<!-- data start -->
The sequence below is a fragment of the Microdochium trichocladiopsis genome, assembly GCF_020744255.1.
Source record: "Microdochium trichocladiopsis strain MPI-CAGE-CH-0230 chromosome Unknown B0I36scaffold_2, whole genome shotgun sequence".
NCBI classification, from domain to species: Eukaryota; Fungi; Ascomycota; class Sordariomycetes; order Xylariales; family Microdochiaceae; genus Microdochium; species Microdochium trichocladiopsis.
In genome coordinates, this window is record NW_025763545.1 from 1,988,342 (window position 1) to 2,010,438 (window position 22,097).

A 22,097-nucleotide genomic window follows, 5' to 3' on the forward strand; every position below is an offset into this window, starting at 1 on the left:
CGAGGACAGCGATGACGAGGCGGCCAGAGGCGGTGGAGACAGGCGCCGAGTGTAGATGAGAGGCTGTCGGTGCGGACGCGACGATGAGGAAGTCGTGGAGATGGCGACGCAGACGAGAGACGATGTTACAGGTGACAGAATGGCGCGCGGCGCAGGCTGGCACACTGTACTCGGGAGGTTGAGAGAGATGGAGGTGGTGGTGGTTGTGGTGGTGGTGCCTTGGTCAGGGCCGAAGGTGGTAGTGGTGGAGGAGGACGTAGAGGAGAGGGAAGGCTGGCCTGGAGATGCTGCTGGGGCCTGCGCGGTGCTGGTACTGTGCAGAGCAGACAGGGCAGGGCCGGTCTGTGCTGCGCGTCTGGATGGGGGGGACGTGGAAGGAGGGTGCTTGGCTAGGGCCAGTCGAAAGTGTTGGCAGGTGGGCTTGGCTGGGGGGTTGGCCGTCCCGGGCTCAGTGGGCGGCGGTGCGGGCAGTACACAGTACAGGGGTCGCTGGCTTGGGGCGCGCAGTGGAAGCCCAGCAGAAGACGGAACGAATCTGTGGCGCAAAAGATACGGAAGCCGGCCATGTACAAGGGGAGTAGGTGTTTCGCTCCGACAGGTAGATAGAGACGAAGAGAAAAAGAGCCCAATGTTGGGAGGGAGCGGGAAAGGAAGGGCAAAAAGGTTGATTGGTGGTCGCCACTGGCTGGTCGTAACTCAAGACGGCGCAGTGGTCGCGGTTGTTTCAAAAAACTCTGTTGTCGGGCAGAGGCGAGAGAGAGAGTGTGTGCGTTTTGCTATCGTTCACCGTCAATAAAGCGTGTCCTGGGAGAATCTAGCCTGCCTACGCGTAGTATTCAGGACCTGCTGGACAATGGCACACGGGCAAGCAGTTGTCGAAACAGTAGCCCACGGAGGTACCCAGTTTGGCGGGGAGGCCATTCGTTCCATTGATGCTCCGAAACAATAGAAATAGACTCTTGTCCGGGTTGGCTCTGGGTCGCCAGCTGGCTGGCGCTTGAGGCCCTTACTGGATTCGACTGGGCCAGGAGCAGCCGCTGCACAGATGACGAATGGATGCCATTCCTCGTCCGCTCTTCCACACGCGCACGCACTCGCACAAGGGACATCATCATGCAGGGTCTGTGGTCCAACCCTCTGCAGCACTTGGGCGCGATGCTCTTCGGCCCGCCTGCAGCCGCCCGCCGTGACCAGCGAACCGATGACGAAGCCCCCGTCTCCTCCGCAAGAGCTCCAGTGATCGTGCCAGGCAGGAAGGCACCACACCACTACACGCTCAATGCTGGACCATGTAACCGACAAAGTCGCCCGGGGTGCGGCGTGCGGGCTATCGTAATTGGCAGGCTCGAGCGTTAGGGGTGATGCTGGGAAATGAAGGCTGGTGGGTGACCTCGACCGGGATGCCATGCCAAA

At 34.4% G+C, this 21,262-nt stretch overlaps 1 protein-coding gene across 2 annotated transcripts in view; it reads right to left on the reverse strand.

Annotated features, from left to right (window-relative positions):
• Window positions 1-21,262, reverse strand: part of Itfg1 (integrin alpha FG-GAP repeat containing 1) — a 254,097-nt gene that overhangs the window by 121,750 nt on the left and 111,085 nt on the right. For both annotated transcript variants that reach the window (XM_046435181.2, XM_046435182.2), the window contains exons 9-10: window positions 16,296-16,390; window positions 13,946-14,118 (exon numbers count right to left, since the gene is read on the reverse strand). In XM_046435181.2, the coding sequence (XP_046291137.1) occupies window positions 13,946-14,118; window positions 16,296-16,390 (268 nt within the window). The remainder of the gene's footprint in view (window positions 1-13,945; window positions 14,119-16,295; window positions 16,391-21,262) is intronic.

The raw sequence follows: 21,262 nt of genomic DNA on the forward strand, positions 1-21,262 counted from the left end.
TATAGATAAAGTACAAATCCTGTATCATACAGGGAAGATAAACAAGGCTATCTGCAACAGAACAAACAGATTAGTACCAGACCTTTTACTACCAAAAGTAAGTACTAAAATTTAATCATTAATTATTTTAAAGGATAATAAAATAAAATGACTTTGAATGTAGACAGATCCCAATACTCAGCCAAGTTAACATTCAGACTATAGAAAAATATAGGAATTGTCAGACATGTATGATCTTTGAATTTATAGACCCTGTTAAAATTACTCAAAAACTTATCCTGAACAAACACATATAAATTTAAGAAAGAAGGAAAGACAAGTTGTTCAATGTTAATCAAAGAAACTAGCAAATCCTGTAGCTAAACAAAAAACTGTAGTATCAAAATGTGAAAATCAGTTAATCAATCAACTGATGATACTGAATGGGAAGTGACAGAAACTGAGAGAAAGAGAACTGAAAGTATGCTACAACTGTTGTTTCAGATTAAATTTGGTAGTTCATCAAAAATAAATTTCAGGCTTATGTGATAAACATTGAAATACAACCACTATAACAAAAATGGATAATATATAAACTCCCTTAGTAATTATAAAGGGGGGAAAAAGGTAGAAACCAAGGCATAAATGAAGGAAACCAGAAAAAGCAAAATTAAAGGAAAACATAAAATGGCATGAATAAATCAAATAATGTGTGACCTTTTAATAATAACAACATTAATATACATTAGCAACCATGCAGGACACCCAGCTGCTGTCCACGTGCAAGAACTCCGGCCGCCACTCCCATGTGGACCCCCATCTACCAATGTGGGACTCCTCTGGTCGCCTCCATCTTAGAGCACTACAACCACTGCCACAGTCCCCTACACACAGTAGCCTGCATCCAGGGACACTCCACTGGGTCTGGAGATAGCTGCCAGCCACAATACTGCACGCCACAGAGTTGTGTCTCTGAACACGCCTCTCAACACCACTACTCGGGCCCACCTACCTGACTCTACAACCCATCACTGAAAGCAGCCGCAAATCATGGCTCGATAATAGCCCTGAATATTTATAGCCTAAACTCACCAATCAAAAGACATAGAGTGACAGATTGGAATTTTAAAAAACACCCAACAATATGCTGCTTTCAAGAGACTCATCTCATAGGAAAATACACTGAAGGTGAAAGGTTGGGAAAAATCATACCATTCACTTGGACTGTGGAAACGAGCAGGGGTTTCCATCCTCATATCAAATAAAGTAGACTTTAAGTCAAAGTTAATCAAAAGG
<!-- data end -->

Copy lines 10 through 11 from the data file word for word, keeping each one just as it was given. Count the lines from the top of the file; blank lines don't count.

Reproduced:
The raw sequence follows: 21,262 nt of genomic DNA on the forward strand, positions 1-21,262 counted from the left end.
TATAGATAAAGTACAAATCCTGTATCATACAGGGAAGATAAACAAGGCTATCTGCAACAGAACAAACAGATTAGTACCAGACCTTTTACTACCAAAAGTAAGTACTAAAATTTAATCATTAATTATTTTAAAGGATAATAAAATAAAATGACTTTGAATGTAGACAGATCCCAATACTCAGCCAAGTTAACATTCAGACTATAGAAAAATATAGGAATTGTCAGACATGTATGATCTTTGAATTTATAGACCCTGTTAAAATTACTCAAAAACTTATCCTGAACAAACACATATAAATTTAAGAAAGAAGGAAAGACAAGTTGTTCAATGTTAATCAAAGAAACTAGCAAATCCTGTAGCTAAACAAAAAACTGTAGTATCAAAATGTGAAAATCAGTTAATCAATCAACTGATGATACTGAATGGGAAGTGACAGAAACTGAGAGAAAGAGAACTGAAAGTATGCTACAACTGTTGTTTCAGATTAAATTTGGTAGTTCATCAAAAATAAATTTCAGGCTTATGTGATAAACATTGAAATACAACCACTATAACAAAAATGGATAATATATAAACTCCCTTAGTAATTATAAAGGGGGGAAAAAGGTAGAAACCAAGGCATAAATGAAGGAAACCAGAAAAAGCAAAATTAAAGGAAAACATAAAATGGCATGAATAAATCAAATAATGTGTGACCTTTTAATAATAACAACATTAATATACATTAGCAACCATGCAGGACACCCAGCTGCTGTCCACGTGCAAGAACTCCGGCCGCCACTCCCATGTGGACCCCCATCTACCAATGTGGGACTCCTCTGGTCGCCTCCATCTTAGAGCACTACAACCACTGCCACAGTCCCCTACACACAGTAGCCTGCATCCAGGGACACTCCACTGGGTCTGGAGATAGCTGCCAGCCACAATACTGCACGCCACAGAGTTGTGTCTCTGAACACGCCTCTCAACACCACTACTCGGGCCCACCTACCTGACTCTACAACCCATCACTGAAAGCAGCCGCAAATCATGGCTCGATAATAGCCCTGAATATTTATAGCCTAAACTCACCAATCAAAAGACATAGAGTGACAGATTGGAATTTTAAAAAACACCCAACAATATGCTGCTTTCAAGAGACTCATCTCATAGGAAAATACACTGAAGGTGAAAGGTTGGGAAAAATCATACCATTCACTTGGACTGTGGAAACGAGCAGGGGTTTCCATCCTCATATCAAATAAAGTAGACTTTAAGTCAAAGTTAATCAAAAGG